Paperbark February 2017

Happy new year and welcome to the first edition of Paperbark for 2017.  We hope you had a refreshing break and are well-rested for the year ahead. We have a few good news stories below as well as some exciting events coming up in the months ahead.

We have big plans for 2017, and are happy to announce a new team member has come on board in making our plans a reality! Welcome to Tyler Peirce who has taken on the role of Community Campaigner.

Several campaigns we are involved in will reach critical points, and it is also very likely that this will be an election year.

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Media release: The Adani Files


North Queensland Conservation Council (NQCC) is shocked by a new report that shows that not even the Federal Minister responsible, Senator Matt Canavan, knows where a $1 billion taxpayer-subsidised loan would go to within the Adani group of companies which operate many of their entities in tax havens.

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Announcing "Empowering NQ Women for the Environment"

workshop flyerNorth Queensland Conservation Council and Queensland Conservation Council are happy to announce that we have received funding to run a special event for the 2017 Queensland Women’s Week.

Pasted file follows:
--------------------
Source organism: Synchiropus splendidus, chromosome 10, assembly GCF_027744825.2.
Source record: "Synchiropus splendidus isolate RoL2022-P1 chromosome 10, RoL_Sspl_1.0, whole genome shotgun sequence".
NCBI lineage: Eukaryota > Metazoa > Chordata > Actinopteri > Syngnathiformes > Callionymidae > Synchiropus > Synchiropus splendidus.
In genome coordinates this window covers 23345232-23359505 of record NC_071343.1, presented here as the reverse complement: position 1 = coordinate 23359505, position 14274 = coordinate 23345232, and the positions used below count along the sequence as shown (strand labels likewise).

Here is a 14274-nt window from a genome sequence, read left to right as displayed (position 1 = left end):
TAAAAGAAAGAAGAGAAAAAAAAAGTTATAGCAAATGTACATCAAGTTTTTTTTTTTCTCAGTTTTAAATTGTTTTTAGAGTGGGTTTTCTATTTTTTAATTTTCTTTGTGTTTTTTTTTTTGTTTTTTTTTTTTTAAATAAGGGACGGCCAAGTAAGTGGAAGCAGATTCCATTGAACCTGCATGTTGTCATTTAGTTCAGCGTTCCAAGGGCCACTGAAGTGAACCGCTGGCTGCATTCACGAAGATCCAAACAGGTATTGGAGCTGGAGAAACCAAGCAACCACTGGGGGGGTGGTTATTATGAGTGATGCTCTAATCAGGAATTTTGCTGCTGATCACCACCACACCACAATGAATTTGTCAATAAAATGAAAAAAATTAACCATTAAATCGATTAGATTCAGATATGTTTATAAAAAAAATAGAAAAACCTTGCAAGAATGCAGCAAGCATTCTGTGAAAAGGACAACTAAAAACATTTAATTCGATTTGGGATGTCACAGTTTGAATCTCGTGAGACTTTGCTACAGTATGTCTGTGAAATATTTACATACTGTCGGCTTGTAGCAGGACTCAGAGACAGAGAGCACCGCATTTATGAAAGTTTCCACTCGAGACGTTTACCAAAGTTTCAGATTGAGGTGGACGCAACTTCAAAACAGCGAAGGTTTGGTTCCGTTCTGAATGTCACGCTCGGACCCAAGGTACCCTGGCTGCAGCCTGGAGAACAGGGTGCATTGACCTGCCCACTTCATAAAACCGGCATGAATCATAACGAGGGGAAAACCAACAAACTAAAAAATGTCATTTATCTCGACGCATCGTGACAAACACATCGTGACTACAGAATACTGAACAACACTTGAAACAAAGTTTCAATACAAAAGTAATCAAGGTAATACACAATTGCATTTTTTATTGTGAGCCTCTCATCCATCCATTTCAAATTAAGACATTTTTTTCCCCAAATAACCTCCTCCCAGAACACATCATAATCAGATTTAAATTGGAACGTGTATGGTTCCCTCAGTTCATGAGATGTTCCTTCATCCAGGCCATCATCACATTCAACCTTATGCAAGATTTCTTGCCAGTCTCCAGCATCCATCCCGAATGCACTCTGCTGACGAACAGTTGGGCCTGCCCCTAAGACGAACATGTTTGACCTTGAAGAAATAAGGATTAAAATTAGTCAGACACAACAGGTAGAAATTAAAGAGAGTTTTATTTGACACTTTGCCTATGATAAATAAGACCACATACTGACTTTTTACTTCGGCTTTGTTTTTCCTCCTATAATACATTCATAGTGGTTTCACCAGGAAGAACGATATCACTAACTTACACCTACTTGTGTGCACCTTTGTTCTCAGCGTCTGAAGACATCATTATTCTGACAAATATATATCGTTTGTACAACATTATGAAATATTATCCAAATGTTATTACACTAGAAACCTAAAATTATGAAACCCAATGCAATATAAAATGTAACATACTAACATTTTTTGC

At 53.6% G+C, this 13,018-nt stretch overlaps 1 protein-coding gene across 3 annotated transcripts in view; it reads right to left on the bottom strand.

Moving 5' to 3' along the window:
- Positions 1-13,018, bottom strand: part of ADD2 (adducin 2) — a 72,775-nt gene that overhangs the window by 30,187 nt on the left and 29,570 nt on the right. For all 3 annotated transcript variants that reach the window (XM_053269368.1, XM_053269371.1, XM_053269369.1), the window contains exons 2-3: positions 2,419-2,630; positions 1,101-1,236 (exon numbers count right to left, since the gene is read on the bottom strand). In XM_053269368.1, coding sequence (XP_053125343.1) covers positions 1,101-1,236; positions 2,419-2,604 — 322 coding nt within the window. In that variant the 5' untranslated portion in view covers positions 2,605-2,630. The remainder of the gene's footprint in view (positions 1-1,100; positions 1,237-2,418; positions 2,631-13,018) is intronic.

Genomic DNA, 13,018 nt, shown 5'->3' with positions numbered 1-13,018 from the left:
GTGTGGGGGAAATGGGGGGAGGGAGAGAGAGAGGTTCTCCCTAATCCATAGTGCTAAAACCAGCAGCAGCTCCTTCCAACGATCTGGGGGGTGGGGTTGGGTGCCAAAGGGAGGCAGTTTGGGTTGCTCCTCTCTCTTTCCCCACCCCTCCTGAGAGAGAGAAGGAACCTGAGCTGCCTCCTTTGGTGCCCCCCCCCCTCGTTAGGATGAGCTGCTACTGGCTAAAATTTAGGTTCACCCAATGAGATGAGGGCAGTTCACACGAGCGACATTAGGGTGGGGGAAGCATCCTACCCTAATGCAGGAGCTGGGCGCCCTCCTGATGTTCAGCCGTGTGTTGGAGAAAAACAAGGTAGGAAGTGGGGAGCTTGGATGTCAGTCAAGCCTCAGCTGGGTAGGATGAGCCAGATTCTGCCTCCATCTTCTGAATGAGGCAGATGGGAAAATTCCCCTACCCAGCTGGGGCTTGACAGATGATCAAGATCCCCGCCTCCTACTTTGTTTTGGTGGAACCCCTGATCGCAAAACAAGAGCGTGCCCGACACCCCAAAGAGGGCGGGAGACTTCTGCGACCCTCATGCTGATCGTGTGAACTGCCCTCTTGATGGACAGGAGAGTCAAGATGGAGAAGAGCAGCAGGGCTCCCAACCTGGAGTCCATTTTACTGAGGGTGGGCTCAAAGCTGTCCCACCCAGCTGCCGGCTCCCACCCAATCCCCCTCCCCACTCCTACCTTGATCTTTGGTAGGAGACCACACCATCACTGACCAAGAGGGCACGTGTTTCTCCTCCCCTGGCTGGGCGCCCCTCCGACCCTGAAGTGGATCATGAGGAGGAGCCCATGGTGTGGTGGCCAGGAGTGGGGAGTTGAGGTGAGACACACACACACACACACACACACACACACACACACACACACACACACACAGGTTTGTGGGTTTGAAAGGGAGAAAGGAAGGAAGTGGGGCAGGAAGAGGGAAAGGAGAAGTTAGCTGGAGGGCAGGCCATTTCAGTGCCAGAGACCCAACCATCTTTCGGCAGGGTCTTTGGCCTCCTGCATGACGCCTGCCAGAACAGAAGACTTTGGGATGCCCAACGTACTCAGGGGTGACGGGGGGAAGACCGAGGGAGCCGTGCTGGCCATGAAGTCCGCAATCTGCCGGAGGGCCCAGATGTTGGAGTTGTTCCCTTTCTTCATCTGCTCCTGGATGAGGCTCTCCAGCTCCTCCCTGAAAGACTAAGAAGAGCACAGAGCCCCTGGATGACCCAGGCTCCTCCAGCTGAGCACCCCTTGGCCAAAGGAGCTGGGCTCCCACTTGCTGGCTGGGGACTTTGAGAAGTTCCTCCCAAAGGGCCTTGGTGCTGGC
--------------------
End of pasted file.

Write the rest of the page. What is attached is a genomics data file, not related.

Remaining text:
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Why healthy wetlands are important for a healthy reef

This is a guest post written by Chelsea Broad, who attended the World Wetlands Day event put on by NQ Dry Tropics on Thursday 2nd Feb 2017. The views expressed in this post are the author's and not necessarily those of NQCC.

AIMS - photo: Chelsea Broad

AIMS - photo: Chelsea Broad

World Wetlands Day works to educate the community on the issues facing the Great Barrier Reef (GBR) and inspire the community to take action to protect the GBR and associated wetlands. More than 50 community members participated in educational lectures from the Great Barrier Reef Marine Park Authority and the Australian Institute of Marine Science (AIMS) and tours of ReefHQ and AIMS, including the world class scientific laboratory, SeaSim, within the Townsville region.

Did you know that keeping inland wetlands healthy is crucial for protecting the GBR?

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Adani's Carmichael Mine: Addressing the Facts

This is a post by outgoing Community Campaigner Jacob Miller.